Amid the mass of coverage spewed out by my radio the day after the election, I was struck by one voter’s reason for rejecting the incumbent Tory government. It was the Tories’ plans to repeal the hunting ban, he told the interviewer; he just couldn’t stomach them.
The hunting ban, which became law under a Labour government in 2004, put an end to a ritualised blood sport that had become popular, with its red jackets and ceremony, in the eighteenth and nineteenth centuries.
In recent elections the Conservatives have generally supported the repeal of the Hunting Act, with May promising a free vote this time around. But with issues like Brexit and Austerity at stake, you would have thought it would be a pretty minor election issue.
Yet hunting seems to have had a significant influence on voters. According to one poll, half the electorate felt that a candidate’s position on hunting would affect the way they voted, while other research suggested that keeping the ban was Labour’s most popular policy. Corbyn no doubt expressed the feelings of many supporters when he characterised hunting as a ‘barbarity’.
Why such strong feelings? I think that hunting is one of those symbolic issues which plays into our sense of who we are and who we want to be. A distaste for violence, along with a growing awareness of the natural world and our impact on it, is central to the values of a modern western society. Add to that the fact that the British, as the enduring popularity of Springwatch shows, are a nation of animal lovers, and it’s clear why the re-legalisation of a bloodsport would be seen as retrograde.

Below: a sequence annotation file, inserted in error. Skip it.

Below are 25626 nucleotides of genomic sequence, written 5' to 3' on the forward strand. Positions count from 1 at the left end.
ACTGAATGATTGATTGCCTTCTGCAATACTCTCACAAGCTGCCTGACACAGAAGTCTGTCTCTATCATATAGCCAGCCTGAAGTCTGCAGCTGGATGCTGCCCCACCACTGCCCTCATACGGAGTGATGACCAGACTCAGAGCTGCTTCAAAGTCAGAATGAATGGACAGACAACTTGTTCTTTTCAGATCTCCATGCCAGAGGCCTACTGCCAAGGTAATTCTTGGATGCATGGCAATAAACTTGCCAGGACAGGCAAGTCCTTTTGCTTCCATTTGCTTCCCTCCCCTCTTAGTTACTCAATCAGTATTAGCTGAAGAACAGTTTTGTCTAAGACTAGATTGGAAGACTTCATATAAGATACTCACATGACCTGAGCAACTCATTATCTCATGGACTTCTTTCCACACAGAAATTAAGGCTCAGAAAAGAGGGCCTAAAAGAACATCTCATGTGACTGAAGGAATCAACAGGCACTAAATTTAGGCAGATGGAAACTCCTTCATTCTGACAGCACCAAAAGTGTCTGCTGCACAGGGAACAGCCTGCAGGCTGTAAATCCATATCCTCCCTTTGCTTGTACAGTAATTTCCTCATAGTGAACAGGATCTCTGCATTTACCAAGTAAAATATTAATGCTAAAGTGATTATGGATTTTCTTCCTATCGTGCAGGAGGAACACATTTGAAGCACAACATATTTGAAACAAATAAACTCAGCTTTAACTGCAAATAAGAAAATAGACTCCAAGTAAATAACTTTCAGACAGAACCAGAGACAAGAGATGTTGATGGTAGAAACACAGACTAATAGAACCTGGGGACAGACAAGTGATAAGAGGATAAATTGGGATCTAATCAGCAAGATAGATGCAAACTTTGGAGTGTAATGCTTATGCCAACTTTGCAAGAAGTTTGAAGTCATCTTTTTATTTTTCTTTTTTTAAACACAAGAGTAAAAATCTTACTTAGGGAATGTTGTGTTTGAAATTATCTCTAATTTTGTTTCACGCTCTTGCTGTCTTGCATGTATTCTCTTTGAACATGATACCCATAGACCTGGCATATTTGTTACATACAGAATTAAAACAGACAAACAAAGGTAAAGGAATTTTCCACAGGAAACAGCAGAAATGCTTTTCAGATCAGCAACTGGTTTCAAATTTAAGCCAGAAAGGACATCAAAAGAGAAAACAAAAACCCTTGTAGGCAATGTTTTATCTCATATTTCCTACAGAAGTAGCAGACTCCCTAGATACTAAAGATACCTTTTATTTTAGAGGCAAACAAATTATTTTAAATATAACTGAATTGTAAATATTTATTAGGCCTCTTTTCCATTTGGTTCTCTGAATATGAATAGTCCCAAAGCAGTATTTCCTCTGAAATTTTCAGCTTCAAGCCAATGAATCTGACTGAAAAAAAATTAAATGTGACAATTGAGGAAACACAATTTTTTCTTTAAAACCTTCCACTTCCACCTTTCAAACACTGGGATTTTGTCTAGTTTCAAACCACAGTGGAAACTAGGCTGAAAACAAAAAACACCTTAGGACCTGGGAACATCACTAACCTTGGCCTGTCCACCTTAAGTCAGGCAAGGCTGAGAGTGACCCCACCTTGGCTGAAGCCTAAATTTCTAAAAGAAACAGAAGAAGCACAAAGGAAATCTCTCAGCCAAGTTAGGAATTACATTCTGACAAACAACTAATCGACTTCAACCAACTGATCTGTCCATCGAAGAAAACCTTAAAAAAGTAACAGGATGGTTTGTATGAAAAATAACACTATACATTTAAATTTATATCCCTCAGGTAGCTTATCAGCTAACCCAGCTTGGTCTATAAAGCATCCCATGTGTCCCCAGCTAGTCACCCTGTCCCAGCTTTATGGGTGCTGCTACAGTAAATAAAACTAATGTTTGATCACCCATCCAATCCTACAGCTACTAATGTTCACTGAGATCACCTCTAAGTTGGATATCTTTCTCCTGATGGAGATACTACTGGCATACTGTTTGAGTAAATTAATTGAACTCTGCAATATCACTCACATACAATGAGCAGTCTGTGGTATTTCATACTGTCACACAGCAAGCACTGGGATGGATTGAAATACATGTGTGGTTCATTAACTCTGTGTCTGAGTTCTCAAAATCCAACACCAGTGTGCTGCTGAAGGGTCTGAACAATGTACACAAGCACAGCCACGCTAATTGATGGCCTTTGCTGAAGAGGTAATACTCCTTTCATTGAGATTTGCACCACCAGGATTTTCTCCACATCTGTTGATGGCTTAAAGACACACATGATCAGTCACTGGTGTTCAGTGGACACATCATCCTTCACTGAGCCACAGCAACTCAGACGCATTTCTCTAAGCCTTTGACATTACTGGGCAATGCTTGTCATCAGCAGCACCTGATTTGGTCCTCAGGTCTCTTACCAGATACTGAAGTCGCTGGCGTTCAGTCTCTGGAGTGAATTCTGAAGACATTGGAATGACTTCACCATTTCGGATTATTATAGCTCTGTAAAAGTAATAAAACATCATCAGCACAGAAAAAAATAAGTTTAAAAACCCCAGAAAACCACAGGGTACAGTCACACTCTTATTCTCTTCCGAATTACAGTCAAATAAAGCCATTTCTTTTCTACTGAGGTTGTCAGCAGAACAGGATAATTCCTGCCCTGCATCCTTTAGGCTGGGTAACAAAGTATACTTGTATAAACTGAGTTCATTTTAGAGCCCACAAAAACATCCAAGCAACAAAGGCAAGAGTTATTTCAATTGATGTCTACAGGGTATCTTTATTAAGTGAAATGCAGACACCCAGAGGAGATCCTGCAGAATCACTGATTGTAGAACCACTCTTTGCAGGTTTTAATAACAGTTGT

Foxes, as the hunters of live animals prey of choice, seem to arouse particularly strong feelings. In books they tend to appear as either villains or heroes – as the shyster in Beatrix Potter or the Robin Hood-style family provider in Fantastic Mr Fox. These attitudes manifest into equally polarised human behaviours, with tabloids reporting ‘attacks’ by urban foxes on the one hand and extraordinary attempts by animal rescuers to help foxes on the other.
For me, this election campaign has coincided with a chance to experience the world of animal rescue at first hand. At Secret World Rescue Centre I’m learning how orphaned foxes are reared and, once fully grown, returned to the wild.
In particular, I’m following the fortunes of one trio of cubs who illustrate the extremes of attitudes towards foxes. With their (still lactating) mother shot by a neighbour of the land where they had their den, the cubs are now being cared for by other humans. It’s tricky work because human contact needs to be kept to a minimum so that the foxes will remain wild enough to survive in an environment in which humans – ban or no ban – remain a key predator.
If all goes well, by the end of the summer the cubs will be released into the wild, as will, soon afterwards, a short book telling their story.
Meanwhile, I hope that May, for as long as she’s around, will have more on her legislative plate than creating more vulpine orphans.
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